As we approach the library of Andreas Züst, browsing through its massive repository of heterogeneous knowledge, we are confronted with the sheer otherness that surrounds us, with its ocean-like vastness. Something similar to what the legend reads: “Hopelessly inspired in the Labyrinth of the Bibliothek?”. However, to get lost in our own labyrinthic paths was only part of our intention: for this whole month, we shared these experiences with an opposite kind of archive, humanity’s newly found and widely controversial companion, the general purpose AI language model Chat GPT.
This AI language model reacted to our questions, descriptions and impressions of the library in a way that allowed us to rethink its current organization, as well as the ideas regarding our own project and exploring of the Andreas Züst’s archive. In contrast to the library of Babel imagined by Jorge Luis Borges, in which the library represents an infinite and chaotic collection of all possible knowledge, we cannot get lost in the prompt-answer structure of intelligent artificial communication. It is a space with no extension. However, when prompted with the right inputs (descriptions of the library’s space and books, for instance), the AI language model was able to participate in our reading experience, serving as a digital compass for this particular labyrinth. This allowed us, also, to dehumanize this intelligence, reminding us that exploring an archive still remains an eminently human task.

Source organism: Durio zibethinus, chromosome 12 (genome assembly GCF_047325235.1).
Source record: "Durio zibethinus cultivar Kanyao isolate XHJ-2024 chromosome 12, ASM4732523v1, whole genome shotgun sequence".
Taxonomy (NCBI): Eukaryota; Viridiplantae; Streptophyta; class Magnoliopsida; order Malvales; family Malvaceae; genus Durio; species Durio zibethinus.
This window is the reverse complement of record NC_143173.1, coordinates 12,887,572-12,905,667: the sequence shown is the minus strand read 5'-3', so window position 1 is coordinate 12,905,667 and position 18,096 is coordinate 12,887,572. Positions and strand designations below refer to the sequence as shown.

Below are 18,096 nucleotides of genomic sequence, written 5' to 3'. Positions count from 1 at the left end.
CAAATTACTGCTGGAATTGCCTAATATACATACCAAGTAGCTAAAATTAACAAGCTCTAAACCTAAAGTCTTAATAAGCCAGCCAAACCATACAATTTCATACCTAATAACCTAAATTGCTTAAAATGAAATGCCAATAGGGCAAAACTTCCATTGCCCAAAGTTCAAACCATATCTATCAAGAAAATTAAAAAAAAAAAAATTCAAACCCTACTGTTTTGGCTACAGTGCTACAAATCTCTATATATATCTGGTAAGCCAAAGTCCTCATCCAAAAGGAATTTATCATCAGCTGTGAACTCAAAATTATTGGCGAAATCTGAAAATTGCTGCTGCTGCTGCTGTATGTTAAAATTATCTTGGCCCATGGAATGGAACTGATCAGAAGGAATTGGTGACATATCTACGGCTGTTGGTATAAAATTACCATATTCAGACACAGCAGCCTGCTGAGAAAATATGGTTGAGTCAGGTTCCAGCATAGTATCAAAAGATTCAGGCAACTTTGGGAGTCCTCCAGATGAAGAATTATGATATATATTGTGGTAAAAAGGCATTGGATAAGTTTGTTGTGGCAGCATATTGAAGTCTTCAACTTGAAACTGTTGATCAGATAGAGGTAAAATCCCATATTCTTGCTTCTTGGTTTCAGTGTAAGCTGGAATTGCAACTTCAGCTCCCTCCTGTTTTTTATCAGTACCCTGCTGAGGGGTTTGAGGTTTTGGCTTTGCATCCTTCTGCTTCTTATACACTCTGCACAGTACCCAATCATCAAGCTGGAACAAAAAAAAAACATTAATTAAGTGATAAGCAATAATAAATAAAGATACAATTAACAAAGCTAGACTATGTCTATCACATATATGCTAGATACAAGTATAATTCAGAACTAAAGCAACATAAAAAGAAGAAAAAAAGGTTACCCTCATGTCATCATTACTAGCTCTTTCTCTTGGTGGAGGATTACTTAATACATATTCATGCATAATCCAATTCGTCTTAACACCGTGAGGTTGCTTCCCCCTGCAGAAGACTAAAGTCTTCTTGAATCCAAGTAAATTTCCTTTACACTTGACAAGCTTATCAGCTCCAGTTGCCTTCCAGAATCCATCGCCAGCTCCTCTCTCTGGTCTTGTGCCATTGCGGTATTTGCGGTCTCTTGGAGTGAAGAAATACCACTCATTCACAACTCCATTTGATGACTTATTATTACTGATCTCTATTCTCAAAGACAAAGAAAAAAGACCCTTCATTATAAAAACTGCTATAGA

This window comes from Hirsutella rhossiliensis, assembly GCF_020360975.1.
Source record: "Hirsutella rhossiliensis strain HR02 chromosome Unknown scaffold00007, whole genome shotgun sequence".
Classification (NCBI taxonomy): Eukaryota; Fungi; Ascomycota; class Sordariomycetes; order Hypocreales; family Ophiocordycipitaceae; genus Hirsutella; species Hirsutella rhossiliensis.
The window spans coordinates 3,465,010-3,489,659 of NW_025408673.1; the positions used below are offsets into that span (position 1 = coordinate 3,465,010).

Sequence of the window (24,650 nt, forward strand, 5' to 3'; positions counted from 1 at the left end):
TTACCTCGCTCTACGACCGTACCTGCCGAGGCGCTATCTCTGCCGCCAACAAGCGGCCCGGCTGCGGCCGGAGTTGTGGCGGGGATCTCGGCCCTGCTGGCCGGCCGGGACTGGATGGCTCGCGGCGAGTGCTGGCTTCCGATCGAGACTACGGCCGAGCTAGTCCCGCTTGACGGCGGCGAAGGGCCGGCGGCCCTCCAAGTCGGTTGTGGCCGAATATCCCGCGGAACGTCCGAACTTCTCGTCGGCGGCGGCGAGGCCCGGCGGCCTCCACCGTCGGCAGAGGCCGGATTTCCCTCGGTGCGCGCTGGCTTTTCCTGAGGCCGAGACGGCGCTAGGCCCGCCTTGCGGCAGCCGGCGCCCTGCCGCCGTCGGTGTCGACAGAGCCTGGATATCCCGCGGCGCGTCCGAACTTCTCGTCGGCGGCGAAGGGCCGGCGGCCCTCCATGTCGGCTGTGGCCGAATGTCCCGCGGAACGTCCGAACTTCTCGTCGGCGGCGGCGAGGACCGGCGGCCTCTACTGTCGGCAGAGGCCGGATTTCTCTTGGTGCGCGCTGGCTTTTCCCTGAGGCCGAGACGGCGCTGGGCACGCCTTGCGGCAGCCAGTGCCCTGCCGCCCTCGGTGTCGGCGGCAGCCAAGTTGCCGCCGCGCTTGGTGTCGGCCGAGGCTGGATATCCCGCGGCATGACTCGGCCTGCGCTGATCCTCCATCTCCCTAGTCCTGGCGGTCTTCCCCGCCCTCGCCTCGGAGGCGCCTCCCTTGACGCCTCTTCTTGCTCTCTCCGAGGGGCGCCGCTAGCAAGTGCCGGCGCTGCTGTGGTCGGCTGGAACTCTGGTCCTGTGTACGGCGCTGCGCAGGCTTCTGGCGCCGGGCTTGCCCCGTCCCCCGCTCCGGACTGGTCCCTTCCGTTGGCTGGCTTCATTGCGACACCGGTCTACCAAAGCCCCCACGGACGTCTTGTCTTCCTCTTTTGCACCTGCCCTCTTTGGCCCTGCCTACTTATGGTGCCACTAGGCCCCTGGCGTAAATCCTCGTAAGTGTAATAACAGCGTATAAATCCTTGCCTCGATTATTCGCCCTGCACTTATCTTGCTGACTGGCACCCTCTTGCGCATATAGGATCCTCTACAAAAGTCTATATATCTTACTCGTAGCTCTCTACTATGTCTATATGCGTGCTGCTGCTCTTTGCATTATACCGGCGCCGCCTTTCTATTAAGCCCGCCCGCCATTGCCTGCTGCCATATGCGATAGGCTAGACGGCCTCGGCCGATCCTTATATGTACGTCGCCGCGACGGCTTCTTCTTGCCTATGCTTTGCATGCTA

Without dismissing the technical feat achieved in the language model, we present our interactions with Chat GPT, alias G., through a media work that visualizes the human and machine-generated text into a space of meaning, where distances and paths are defined by computational measures similar to the ones that originated G.’s answers in the first place. With this, we attempt to recover the diachronic reading experience of the physical library, where the archival, alphabetic organization is always subverted by the curiosity-driven exploration and serendipitous findings.
Text: Baltazar Pérez, Pia Pachinger, Simón López Trujillo